de since it must be so.' My beloved, Maille, had, in order to follow him, ben said his weeping wife, 'endure this for stowed honour on a place the least con- my sake.' One word from this young sidered. The Duc de Berry expressed and amiable princess softened his agoa wish to give his blessing to made nies, and he became all resignation to moiselle (the princess, his daughter). the will of God. When this painful She was brought to him by the Comtesse operation was over, the Duc de Berry, de Gontaut, when the prince, placing passing his hand over the duchess's his nerveless hand on his child, 'Poor hair, said, 'My poor wife, how unhappy girl," said the dying father, may you, you are! The depth of the wound was be less unhappy than others of my now ascertained. The knife with which family. The Duc (present King of the it had been inflicted was six or seven Frerch) and Duchesse and Made inches long, the blade flat, narrow, and moiselle d'Orleans, with whom he had with two edges, like that of Ravaillac, been at the theatre, were added to the and extremely sharp. sorrowing party, which was also joined “A few moments of tranquillity folby the father of the Duc d'Enghein (late lowed the painful operation alluded to. Duc de Bourbon). Bleeding of the To the dying is generally granted a short feet was tried ineffectually; but, after cessation from suffering, which affords repeated application of the cups, some time for a rapid glance at the past; like relief was obtained ; the pulse became the traveller who rests for a moment on stronger, the complexion reanimated, the summit he has laboured to ascend, the blood flowed freely. The anxious before be turns his footsteps down the group rejoiced to see blood flow! The opposite side of the mountain. The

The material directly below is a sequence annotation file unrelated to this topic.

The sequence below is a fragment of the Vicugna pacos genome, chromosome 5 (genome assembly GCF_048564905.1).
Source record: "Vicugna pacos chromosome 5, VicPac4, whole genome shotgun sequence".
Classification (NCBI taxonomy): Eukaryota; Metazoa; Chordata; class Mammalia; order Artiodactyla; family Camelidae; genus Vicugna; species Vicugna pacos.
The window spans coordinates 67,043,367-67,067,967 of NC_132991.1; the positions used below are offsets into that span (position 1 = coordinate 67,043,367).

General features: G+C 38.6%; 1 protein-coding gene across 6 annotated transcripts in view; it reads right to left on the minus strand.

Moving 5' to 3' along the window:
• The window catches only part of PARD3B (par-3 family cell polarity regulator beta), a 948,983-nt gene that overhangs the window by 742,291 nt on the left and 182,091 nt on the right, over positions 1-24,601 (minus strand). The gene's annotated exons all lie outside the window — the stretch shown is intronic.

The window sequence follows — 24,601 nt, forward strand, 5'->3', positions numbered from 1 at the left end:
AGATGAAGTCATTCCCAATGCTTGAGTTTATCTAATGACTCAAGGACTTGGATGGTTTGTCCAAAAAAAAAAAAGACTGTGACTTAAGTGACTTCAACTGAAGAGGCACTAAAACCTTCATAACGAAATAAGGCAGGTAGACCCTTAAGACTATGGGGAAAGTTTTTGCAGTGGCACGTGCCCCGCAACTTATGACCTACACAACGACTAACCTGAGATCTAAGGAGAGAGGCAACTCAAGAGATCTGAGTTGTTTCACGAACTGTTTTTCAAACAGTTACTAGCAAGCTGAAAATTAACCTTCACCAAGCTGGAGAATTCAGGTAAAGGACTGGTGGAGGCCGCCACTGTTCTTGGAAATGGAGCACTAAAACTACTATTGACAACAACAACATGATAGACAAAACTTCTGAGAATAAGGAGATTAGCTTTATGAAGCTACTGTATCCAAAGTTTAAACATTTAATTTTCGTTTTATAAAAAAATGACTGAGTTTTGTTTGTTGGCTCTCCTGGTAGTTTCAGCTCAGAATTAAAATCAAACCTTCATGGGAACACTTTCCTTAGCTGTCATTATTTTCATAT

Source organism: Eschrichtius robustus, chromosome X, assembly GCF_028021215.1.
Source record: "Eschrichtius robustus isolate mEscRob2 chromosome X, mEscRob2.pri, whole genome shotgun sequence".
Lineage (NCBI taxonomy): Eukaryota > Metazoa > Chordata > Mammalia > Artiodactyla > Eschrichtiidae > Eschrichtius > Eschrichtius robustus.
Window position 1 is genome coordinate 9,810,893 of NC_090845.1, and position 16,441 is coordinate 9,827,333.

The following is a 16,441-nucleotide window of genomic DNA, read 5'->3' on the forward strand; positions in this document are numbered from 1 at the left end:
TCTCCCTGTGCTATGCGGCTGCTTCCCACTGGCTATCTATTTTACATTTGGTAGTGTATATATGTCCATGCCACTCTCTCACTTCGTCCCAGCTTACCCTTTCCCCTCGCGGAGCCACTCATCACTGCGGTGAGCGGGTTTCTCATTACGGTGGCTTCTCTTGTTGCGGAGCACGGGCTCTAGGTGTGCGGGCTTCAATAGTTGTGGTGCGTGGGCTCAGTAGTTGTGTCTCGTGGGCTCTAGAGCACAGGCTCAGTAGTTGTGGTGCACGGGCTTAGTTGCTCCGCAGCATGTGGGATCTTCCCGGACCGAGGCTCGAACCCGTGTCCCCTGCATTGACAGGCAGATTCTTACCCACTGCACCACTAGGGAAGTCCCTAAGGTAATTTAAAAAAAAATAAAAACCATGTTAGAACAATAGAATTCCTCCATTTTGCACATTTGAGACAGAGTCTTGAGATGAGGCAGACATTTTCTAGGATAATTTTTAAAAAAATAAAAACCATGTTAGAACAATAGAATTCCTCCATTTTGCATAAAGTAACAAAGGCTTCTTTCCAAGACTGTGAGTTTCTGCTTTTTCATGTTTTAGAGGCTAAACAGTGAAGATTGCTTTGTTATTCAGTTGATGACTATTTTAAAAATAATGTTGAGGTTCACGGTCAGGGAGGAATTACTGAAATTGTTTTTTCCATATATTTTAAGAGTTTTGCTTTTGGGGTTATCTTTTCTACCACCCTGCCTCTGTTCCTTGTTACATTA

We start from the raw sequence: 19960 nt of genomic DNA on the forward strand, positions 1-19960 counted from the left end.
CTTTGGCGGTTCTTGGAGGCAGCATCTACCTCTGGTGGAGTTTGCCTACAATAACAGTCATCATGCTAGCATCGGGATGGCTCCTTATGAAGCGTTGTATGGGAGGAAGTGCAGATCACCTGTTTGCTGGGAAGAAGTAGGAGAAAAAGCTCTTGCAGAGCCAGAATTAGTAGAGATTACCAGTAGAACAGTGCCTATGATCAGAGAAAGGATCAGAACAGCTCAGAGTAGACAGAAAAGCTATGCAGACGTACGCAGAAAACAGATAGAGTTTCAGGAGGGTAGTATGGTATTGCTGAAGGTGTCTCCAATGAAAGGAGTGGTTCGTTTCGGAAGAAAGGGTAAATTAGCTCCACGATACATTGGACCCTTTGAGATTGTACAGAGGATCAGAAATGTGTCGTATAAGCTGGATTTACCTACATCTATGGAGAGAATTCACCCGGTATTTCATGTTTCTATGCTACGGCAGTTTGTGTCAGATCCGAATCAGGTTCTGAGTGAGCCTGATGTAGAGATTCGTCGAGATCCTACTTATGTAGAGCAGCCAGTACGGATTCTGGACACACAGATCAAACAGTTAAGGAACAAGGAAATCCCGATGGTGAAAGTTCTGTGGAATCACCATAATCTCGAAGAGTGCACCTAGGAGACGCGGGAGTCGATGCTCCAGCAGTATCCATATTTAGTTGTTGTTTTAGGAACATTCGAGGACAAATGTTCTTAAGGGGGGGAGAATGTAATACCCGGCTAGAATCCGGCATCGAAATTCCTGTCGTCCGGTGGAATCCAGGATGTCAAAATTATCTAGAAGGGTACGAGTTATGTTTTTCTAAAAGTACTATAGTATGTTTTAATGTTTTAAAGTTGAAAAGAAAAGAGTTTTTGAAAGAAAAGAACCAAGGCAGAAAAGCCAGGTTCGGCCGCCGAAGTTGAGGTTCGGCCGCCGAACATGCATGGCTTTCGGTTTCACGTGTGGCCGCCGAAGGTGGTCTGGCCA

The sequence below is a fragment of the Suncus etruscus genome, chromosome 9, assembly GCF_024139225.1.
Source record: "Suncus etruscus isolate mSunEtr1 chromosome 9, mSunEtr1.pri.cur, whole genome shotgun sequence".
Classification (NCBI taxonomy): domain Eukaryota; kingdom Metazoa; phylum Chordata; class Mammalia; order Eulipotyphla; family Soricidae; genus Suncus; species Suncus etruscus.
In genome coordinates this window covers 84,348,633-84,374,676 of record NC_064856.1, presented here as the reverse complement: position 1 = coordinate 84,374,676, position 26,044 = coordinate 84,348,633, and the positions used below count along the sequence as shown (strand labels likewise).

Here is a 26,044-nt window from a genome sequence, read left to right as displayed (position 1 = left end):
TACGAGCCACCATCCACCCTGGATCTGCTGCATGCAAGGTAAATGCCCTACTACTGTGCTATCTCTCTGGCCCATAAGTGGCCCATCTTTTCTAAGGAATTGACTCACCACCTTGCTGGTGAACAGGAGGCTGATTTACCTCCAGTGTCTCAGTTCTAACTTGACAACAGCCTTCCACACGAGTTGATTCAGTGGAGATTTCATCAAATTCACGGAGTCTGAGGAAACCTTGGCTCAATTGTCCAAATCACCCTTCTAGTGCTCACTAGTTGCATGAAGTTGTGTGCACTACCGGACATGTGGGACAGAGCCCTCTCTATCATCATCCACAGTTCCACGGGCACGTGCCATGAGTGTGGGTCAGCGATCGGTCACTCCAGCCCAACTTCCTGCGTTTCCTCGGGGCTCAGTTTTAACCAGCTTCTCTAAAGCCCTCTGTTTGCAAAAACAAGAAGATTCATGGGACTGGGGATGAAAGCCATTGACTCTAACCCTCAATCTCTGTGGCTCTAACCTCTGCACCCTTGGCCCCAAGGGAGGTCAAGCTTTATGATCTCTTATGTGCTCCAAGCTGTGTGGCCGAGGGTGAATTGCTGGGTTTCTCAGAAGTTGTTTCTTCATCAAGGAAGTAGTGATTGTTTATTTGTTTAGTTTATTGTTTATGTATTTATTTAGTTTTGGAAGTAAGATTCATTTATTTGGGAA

prince placed his hand in that of M. sisting in his entreaty, 'pardon for this Dupuytren, and begged that he would man, that I may die in peace !' then, give him notice of any change in his after a short interval, “This, man's parpulse : thus placing at the post of life don would, however, have softened my a sentinel too vigilant to permit of his last moinents ;' and, while his accents being surprised by death. Mors, ubi became imperfect by the near approachi est victoria tua? During this respite of death, he still murmured, "At least from pain, he addressed these words to let me carry with me the hope that a felthe Duchess de Berry: 'My dear love, low-creature's blood will not be shed do not let grief overpower you; take for me after my death!'. The king incare of yourself, for the sake of the in- quired, in Latin, of M. Dupuytren, his fant you carry in your bosom.' This opinion of the prince. His reply was declaration afforded the truest satisfac- a gesture that left no hope to his, ma. tion to all present, while the regrets jesty. Still, there was a return of some for that prince were rendered even strength, and momentary relief from the more bitter ; who, at the moment he excitement of the meeting with the was, to all appearance, putting an end king; and the Duc de Berry signified by his death to the existing monarchy, his uneasiness that his rest should have thus considerately announced its revi- been disturbed, begging him to return val. Wherever the Duc de Berry turn to his bed; but his Majesty replied, ed his closing eyes, it was to evince My night is over, my son; it is now some kind and grateful feeling. He five o'clock, and I shall not quit you.' was surrounded by weeping servants. Day, in fact, then dawned on the ex